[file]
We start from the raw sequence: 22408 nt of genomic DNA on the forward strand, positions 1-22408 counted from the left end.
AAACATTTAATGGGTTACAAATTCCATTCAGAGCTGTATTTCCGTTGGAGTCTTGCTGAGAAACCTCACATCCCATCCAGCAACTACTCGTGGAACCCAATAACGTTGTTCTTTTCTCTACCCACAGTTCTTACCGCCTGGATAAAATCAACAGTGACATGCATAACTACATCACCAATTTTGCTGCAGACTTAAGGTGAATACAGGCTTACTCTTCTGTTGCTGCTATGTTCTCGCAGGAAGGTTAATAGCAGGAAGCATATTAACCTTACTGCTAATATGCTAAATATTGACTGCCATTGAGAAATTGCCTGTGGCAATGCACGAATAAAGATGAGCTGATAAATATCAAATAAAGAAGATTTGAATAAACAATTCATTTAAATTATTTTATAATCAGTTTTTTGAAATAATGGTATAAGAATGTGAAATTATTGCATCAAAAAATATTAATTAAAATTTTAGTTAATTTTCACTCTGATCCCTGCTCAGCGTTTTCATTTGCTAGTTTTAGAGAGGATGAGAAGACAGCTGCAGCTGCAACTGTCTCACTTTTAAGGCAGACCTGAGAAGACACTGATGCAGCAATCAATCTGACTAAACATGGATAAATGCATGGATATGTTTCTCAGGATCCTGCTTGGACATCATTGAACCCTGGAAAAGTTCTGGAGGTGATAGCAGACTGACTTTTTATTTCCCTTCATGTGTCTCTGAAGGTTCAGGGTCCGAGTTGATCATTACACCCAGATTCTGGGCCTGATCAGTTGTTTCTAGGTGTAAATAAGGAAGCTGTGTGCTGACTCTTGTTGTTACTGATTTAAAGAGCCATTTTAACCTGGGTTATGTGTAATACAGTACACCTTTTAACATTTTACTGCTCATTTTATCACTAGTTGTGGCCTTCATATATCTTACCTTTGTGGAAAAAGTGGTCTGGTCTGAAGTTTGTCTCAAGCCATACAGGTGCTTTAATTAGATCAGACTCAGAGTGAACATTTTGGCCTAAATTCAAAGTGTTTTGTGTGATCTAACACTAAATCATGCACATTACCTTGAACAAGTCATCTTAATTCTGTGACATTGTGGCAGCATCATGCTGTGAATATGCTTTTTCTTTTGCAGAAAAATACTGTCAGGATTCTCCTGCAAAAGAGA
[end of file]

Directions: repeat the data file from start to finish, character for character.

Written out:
We start from the raw sequence: 22408 nt of genomic DNA on the forward strand, positions 1-22408 counted from the left end.
AAACATTTAATGGGTTACAAATTCCATTCAGAGCTGTATTTCCGTTGGAGTCTTGCTGAGAAACCTCACATCCCATCCAGCAACTACTCGTGGAACCCAATAACGTTGTTCTTTTCTCTACCCACAGTTCTTACCGCCTGGATAAAATCAACAGTGACATGCATAACTACATCACCAATTTTGCTGCAGACTTAAGGTGAATACAGGCTTACTCTTCTGTTGCTGCTATGTTCTCGCAGGAAGGTTAATAGCAGGAAGCATATTAACCTTACTGCTAATATGCTAAATATTGACTGCCATTGAGAAATTGCCTGTGGCAATGCACGAATAAAGATGAGCTGATAAATATCAAATAAAGAAGATTTGAATAAACAATTCATTTAAATTATTTTATAATCAGTTTTTTGAAATAATGGTATAAGAATGTGAAATTATTGCATCAAAAAATATTAATTAAAATTTTAGTTAATTTTCACTCTGATCCCTGCTCAGCGTTTTCATTTGCTAGTTTTAGAGAGGATGAGAAGACAGCTGCAGCTGCAACTGTCTCACTTTTAAGGCAGACCTGAGAAGACACTGATGCAGCAATCAATCTGACTAAACATGGATAAATGCATGGATATGTTTCTCAGGATCCTGCTTGGACATCATTGAACCCTGGAAAAGTTCTGGAGGTGATAGCAGACTGACTTTTTATTTCCCTTCATGTGTCTCTGAAGGTTCAGGGTCCGAGTTGATCATTACACCCAGATTCTGGGCCTGATCAGTTGTTTCTAGGTGTAAATAAGGAAGCTGTGTGCTGACTCTTGTTGTTACTGATTTAAAGAGCCATTTTAACCTGGGTTATGTGTAATACAGTACACCTTTTAACATTTTACTGCTCATTTTATCACTAGTTGTGGCCTTCATATATCTTACCTTTGTGGAAAAAGTGGTCTGGTCTGAAGTTTGTCTCAAGCCATACAGGTGCTTTAATTAGATCAGACTCAGAGTGAACATTTTGGCCTAAATTCAAAGTGTTTTGTGTGATCTAACACTAAATCATGCACATTACCTTGAACAAGTCATCTTAATTCTGTGACATTGTGGCAGCATCATGCTGTGAATATGCTTTTTCTTTTGCAGAAAAATACTGTCAGGATTCTCCTGCAAAAGAGA